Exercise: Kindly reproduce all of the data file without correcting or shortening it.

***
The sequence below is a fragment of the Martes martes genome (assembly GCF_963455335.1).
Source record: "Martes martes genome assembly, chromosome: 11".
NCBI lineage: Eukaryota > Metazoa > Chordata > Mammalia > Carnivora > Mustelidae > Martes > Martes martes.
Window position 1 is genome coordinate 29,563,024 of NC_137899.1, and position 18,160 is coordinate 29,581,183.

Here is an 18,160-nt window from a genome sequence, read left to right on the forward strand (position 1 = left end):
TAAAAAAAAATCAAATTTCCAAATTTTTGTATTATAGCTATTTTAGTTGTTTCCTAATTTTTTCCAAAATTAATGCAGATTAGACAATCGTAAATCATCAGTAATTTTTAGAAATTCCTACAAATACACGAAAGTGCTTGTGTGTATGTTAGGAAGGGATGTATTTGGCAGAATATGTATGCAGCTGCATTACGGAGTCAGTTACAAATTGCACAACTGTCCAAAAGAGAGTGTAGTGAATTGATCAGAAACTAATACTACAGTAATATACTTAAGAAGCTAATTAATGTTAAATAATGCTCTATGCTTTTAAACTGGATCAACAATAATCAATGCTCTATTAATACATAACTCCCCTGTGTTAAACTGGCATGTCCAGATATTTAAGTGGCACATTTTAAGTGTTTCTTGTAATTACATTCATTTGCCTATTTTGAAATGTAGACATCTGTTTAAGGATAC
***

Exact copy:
The sequence below is a fragment of the Martes martes genome (assembly GCF_963455335.1).
Source record: "Martes martes genome assembly, chromosome: 11".
NCBI lineage: Eukaryota > Metazoa > Chordata > Mammalia > Carnivora > Mustelidae > Martes > Martes martes.
Window position 1 is genome coordinate 29,563,024 of NC_137899.1, and position 18,160 is coordinate 29,581,183.

Here is an 18,160-nt window from a genome sequence, read left to right on the forward strand (position 1 = left end):
TAAAAAAAAATCAAATTTCCAAATTTTTGTATTATAGCTATTTTAGTTGTTTCCTAATTTTTTCCAAAATTAATGCAGATTAGACAATCGTAAATCATCAGTAATTTTTAGAAATTCCTACAAATACACGAAAGTGCTTGTGTGTATGTTAGGAAGGGATGTATTTGGCAGAATATGTATGCAGCTGCATTACGGAGTCAGTTACAAATTGCACAACTGTCCAAAAGAGAGTGTAGTGAATTGATCAGAAACTAATACTACAGTAATATACTTAAGAAGCTAATTAATGTTAAATAATGCTCTATGCTTTTAAACTGGATCAACAATAATCAATGCTCTATTAATACATAACTCCCCTGTGTTAAACTGGCATGTCCAGATATTTAAGTGGCACATTTTAAGTGTTTCTTGTAATTACATTCATTTGCCTATTTTGAAATGTAGACATCTGTTTAAGGATAC